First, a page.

More than a month ago, atheists began to blaspheme the existence of God on the popular YouTube network. Today, Christians are turning the tables and taking up the challenge to stand up to their faith in Jesus Christ publicly.
"I'd like to personally praise the Lord for all He does for me," said one young participant in the newly launched "Praise the Lord Challenge" on YouTube. "He's done so much for me and I've only known him a few years."
The Praise the Lord Challenge counters a $25,000 campaign launched before Christmas where atheists, many of whom are young students, videotape their blasphemy, denying the existence of the trinity. "The Blasphemy Challenge" is giving away 1,001 DVDs of the documentary "The God Who Wasn't There" to participants. The only price, the campaign states, is "your soul."
One respondent departed from religion six years ago, he said in his YouTube taping. His grandfather is a preacher and everyone he is related to is "very Christian." Yet ever since his "freedom from religion," he has not looked back, he said as he renounced his belief in God.
With YouTube drawing millions of teens and young adults, the Blasphemy Challenge launched initially as part of the Rational Response Squads war on Christmas - is aimed at young people. The main target audience is the same for the campaigns opposing side.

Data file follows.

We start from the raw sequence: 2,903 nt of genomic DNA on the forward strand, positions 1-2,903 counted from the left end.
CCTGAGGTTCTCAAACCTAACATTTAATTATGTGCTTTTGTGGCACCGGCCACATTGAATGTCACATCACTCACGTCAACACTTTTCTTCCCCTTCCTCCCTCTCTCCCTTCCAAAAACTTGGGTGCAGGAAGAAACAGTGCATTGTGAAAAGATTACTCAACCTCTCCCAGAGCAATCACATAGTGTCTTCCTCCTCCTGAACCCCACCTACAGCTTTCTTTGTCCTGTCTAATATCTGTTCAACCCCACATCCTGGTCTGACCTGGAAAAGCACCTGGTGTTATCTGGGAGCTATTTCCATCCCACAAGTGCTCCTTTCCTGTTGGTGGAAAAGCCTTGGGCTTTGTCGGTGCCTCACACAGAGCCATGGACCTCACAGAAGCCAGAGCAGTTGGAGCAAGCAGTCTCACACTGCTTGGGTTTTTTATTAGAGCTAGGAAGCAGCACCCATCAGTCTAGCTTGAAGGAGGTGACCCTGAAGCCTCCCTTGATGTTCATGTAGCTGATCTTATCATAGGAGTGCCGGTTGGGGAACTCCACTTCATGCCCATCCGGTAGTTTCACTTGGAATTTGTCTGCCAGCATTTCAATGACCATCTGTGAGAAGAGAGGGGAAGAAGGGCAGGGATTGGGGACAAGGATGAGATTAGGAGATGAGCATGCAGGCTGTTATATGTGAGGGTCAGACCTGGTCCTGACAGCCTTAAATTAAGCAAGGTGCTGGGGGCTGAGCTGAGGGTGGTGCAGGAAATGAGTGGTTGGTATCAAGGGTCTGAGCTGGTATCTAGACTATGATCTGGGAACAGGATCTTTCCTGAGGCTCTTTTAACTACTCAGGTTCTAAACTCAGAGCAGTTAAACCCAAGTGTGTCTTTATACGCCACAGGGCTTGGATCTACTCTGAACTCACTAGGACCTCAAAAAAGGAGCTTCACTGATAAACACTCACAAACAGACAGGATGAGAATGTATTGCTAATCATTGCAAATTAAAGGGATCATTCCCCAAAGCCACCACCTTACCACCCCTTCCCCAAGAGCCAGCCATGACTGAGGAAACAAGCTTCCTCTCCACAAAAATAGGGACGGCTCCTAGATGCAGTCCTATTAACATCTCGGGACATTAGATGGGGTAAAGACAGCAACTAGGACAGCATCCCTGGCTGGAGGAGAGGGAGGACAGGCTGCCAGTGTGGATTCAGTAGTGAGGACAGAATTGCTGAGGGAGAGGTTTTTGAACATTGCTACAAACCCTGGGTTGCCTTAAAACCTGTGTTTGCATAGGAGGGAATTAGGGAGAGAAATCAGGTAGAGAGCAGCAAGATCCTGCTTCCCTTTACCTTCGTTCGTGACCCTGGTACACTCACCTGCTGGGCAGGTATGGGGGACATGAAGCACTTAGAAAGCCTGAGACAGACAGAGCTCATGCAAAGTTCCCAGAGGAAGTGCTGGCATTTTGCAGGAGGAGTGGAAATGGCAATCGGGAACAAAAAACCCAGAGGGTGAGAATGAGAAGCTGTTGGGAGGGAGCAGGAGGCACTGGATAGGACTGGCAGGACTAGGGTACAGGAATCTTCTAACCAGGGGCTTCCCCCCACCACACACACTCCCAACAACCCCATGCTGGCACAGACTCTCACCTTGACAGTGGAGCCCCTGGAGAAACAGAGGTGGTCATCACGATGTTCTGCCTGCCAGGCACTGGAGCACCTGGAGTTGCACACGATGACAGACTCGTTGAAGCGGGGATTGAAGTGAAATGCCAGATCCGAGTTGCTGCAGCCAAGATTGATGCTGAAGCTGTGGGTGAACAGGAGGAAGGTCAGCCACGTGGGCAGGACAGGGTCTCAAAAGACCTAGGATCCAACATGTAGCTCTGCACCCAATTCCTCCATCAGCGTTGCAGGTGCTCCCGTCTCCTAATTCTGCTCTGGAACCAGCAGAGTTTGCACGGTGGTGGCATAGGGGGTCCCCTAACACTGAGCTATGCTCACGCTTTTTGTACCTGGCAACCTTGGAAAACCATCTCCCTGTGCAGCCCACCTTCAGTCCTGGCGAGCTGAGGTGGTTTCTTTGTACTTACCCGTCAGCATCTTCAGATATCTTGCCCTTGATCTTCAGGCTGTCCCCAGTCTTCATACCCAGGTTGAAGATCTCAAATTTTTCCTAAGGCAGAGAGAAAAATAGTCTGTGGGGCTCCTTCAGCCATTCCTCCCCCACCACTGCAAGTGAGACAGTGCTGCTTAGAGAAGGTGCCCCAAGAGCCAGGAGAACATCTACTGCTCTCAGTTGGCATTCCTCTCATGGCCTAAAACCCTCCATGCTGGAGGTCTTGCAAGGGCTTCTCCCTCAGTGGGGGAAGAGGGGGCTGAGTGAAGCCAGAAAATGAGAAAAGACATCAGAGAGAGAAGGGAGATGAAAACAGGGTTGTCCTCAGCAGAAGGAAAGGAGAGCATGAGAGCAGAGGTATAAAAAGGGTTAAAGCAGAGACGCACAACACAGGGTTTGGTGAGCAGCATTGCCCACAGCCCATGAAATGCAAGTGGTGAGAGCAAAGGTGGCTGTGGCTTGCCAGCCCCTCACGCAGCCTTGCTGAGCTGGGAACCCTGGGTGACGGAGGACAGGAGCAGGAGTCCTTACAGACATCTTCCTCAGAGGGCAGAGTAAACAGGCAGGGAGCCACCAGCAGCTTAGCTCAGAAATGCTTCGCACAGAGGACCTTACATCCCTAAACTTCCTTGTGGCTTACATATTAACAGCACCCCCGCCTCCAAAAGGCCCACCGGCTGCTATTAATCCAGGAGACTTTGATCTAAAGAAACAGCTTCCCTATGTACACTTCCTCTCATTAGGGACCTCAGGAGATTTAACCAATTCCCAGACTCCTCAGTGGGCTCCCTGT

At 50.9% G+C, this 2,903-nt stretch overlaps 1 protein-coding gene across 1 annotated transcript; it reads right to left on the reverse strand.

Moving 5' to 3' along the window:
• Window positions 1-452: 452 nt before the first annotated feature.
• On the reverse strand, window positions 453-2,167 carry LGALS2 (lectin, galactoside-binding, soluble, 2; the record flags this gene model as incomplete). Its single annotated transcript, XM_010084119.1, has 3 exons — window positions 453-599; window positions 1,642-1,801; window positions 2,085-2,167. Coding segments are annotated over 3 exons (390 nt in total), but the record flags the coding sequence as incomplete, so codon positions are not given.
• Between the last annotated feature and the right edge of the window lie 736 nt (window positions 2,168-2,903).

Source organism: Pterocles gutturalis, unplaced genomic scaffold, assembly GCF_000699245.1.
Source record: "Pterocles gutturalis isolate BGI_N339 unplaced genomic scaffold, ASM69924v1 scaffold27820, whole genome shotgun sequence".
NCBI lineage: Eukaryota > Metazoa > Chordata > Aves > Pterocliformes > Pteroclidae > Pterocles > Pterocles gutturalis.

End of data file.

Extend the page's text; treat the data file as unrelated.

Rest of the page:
Mid-January, Michael Mickey launched his own war against the blasphemy challenge on YouTube. Mickey's campaign is appropriately called "The Challenge Blasphemy Project" and under it, the "Praise the Lord Challenge."
"What happens when we take a stand for the Lord?" Mickey said on YouTube, encouraging believers to videotape their love for Christ. "The word of God will bring people to faith in Jesus Christ."
"When we fail to stand," he added, "no good thing comes."
Mickey called Christians to take a stand for the Word of God.
Only a week has passed since the launch of the Praise the Lord Challenge and several Christians have already posted their testimonies, most of them young students.
"I believe every word that's in [the Bible]," said one young respondent as she held the Bible up close to the camera. "Praise God."
"Blasphemy Challenge has seemed to reach a lot of young people, so our hope is we can get youth leaders and pastors ... to try to get young people [particularly] to reach out to that young audience that visits YouTube and demonstrate their faith in the Lord Jesus," said Mickey, according to One News Now.
And the young Christians say they want to make an impact with their message.
"My purpose is to spread the Word and worship Him with every part of me," said one Praise the Lord Challenge respondent. "I've given Him my life, my heart, my very soul. I will never deny my Lord, my Father, my very reason to live."